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2 Nov 2004 : Column 227W—continued

Guantanamo Bay

Keith Vaz: To ask the Secretary of State for Foreign and Commonwealth Affairs when he last discussed British prisoners at Guantanamo Bay with his US counterpart; and what was discussed. [194897]

Mr. Mullin: My right hon. Friend the Foreign Secretary has frequent contact with his US counterpart on a wide range of issues, including Guantanamo Bay.

The Government's position has been that the British detainees should either be tried fairly in accordance with international standards or they should be returned to the UK. In the absence of the prospect of a fair trial in accordance with international standards, we requested that the nine British detainees be returned to the UK. Five returned in March. Following a visit by officials to Washington in May. my right hon. Friend the Prime Minister repeated our request that the remaining four detainees be returned to the UK. We continue to work to resolve their situation.

We are also continuing to pursue actively with the US authorities our outstanding welfare concerns.

International Atomic Energy Agency

Mr. Ancram: To ask the Secretary of State for Foreign and Commonwealth Affairs how many UK nationals are working with the International Atomic Energy Agency; where they are posted; and how many have recently worked in Iran. [195149]

Mr. Straw: Staff are employed at the International Atomic Energy Agency (IAEA) on an individual and not a national basis. The Government cannot, therefore, maintain its own records of UK nationals employed at the IAEA.

According to the IAEA Secretariat, as of 29 October 2004, 73 UK Nationals were employed in professional positions at the IAEA. The overwhelming majority of these were employed at the Agency's Headquarters in Vienna; four were posted at the Agency's laboratory in Seibersdorf. Austria and one at the IAEA Marine Environment Laboratory in Monaco.

IAEA staff travel on short term missions for a variety of purposes related to the IAEA's functions. It is not the practice of the IAEA to release information on who travels on such missions.

Mauritius/Chagos Islands

Mr. Salmond: To ask the Secretary of State for Foreign and Commonwealth Affairs on what date the European Convention on Human Rights was applied to Mauritius and the Chagos Islands; and if he will make a statement. [187610]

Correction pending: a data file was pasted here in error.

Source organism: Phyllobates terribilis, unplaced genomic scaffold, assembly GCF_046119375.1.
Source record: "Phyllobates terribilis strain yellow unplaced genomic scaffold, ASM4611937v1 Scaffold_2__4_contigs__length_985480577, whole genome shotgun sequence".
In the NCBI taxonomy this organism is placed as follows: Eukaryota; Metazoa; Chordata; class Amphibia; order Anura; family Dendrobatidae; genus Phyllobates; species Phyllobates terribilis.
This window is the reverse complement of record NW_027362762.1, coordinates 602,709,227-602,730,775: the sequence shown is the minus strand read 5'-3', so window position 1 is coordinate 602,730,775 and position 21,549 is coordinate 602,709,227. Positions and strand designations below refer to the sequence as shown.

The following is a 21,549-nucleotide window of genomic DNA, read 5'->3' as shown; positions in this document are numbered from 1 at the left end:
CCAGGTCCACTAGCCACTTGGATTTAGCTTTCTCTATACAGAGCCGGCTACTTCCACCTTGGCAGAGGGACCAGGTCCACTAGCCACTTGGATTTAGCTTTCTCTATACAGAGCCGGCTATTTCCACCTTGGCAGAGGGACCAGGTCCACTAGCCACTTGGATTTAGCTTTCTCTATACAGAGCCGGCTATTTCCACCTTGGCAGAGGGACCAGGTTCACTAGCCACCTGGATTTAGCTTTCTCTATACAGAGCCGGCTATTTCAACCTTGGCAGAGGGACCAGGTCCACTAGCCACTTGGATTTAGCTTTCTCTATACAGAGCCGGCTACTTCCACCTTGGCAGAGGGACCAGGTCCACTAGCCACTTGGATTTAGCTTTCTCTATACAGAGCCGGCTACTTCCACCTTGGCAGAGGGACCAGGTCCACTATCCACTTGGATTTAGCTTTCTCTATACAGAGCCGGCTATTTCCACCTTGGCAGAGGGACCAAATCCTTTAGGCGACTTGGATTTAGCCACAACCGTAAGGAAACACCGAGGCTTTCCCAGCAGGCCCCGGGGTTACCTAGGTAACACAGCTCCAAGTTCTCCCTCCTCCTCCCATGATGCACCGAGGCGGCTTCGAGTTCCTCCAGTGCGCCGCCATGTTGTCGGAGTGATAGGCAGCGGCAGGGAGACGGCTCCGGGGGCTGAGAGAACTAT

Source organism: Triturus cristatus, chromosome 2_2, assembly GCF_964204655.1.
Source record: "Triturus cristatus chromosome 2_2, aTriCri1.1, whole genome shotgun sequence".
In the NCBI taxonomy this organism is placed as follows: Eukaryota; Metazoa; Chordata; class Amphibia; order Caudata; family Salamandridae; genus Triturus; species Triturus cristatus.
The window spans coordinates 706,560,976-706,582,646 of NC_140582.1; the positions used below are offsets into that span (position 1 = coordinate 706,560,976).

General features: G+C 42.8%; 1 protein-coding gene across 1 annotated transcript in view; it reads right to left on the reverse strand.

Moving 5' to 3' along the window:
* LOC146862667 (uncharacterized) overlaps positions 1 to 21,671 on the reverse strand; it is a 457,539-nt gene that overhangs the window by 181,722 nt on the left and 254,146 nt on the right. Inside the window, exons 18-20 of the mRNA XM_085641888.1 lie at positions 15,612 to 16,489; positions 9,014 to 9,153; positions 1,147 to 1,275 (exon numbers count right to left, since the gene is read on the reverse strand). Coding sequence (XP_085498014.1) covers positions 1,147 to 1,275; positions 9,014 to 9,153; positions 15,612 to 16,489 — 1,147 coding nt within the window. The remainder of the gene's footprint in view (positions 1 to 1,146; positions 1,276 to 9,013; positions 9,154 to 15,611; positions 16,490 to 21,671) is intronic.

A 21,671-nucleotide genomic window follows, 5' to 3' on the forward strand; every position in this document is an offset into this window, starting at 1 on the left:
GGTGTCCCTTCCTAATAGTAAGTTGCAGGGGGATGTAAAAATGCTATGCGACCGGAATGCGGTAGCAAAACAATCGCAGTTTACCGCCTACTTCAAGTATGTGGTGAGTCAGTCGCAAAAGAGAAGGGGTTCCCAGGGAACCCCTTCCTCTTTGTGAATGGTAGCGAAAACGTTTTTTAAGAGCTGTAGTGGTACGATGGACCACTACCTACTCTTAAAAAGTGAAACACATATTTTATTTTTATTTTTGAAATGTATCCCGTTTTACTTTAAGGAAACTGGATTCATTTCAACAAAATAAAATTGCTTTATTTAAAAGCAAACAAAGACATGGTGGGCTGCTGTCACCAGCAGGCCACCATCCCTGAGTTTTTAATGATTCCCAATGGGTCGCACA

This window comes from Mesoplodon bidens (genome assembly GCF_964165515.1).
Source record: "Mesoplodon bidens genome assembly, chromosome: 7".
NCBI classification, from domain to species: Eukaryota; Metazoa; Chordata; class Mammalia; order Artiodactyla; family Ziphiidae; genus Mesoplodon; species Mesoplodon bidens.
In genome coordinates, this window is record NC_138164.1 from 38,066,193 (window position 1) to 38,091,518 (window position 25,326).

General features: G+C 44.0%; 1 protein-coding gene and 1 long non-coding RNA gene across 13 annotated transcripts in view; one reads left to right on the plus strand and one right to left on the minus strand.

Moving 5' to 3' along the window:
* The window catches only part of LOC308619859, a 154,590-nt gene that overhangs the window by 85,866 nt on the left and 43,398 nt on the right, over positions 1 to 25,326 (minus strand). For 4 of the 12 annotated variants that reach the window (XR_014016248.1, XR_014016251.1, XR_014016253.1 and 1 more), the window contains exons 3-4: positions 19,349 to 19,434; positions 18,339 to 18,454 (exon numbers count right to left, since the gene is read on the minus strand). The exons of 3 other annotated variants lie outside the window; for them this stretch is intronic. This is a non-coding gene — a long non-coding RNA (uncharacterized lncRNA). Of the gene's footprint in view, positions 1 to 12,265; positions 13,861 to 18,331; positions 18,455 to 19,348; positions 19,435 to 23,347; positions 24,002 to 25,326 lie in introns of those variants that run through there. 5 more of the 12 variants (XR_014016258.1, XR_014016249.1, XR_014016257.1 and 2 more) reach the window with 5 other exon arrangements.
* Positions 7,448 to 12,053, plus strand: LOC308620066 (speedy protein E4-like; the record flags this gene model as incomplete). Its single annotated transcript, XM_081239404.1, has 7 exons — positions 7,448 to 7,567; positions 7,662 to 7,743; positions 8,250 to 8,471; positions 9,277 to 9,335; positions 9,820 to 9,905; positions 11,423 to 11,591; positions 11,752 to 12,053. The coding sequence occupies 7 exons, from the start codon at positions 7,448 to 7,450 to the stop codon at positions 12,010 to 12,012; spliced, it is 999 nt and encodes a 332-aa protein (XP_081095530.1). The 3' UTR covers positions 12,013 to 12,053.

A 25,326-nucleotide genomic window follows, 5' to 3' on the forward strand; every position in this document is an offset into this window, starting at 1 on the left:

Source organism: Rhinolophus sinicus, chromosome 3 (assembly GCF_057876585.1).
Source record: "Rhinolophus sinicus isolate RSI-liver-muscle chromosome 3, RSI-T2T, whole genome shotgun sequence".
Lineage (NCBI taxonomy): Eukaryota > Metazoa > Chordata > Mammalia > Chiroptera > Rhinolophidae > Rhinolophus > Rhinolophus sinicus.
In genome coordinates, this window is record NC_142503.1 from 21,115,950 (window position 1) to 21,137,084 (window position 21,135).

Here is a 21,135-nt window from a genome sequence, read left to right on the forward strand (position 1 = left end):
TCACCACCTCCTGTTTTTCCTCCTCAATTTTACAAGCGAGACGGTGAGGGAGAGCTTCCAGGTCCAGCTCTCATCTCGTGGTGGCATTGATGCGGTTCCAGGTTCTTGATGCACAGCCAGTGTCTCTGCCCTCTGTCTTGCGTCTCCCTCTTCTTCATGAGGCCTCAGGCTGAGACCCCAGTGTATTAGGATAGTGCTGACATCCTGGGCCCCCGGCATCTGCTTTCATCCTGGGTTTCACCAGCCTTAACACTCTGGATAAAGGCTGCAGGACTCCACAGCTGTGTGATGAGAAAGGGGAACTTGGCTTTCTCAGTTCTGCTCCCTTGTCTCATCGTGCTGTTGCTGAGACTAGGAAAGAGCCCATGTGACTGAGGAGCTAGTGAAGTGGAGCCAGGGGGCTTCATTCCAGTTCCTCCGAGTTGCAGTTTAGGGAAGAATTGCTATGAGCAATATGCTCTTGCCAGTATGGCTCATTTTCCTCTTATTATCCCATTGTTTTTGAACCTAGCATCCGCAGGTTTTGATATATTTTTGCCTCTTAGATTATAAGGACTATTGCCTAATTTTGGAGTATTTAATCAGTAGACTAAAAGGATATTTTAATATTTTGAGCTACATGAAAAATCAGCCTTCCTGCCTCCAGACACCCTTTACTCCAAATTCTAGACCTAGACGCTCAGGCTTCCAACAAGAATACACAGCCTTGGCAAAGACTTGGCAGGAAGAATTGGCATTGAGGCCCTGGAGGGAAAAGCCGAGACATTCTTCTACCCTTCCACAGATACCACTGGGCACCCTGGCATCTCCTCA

Mr. Rammell: The European Convention on Human Rights was extended to Mauritius, together with a number of other territories for whose international relations the United Kingdom Government was then
 
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responsible, on 23 October 1953. It ceased to apply to Mauritius when that country became independent on 12 March 1968. It has not been extended to the British Indian Ocean Territory, which has no settled population.

Russian Espionage

Tom Brake: To ask the Secretary of State for Foreign and Commonwealth Affairs (1) what recent discussions he has held with the Russian Government on spying in the UK by Russians; [194796]

(2) what recent representations he has made to the Russian Government about spying in the UK by Russians. [194797]

Mr. Straw: We have a regular dialogue with the Russian Government on a number of operational intelligence issues. However, it is the Government's well-established practice under exemptions l(a) and l(b) of Part 2 of the Code of Practice on Access to Government Information not to comment on the detail of bilateral exchanges on security and intelligence matters, or on allegations of espionage activity.

Somalia

Mr. Martyn Jones: To ask the Secretary of State for Foreign and Commonwealth Affairs what assessment he has made of progress in the peace building framework and role of the United Nations in Somalia. [193916]

Mr. Mullin: The UN Secretary General, like the European Union, has welcomed the election of Abdullahi Yusuf as the transitional President of Somalia. We regard this as an important step towards the restoration of peace and stability in Somalia and look forward to the formation of a transitional federal Government in the near future.

The UN is already active in Somalia and is planning to expand its role once there is a Government. I met Abdullahi Yusuf in Nairobi on 20 October.

Sudan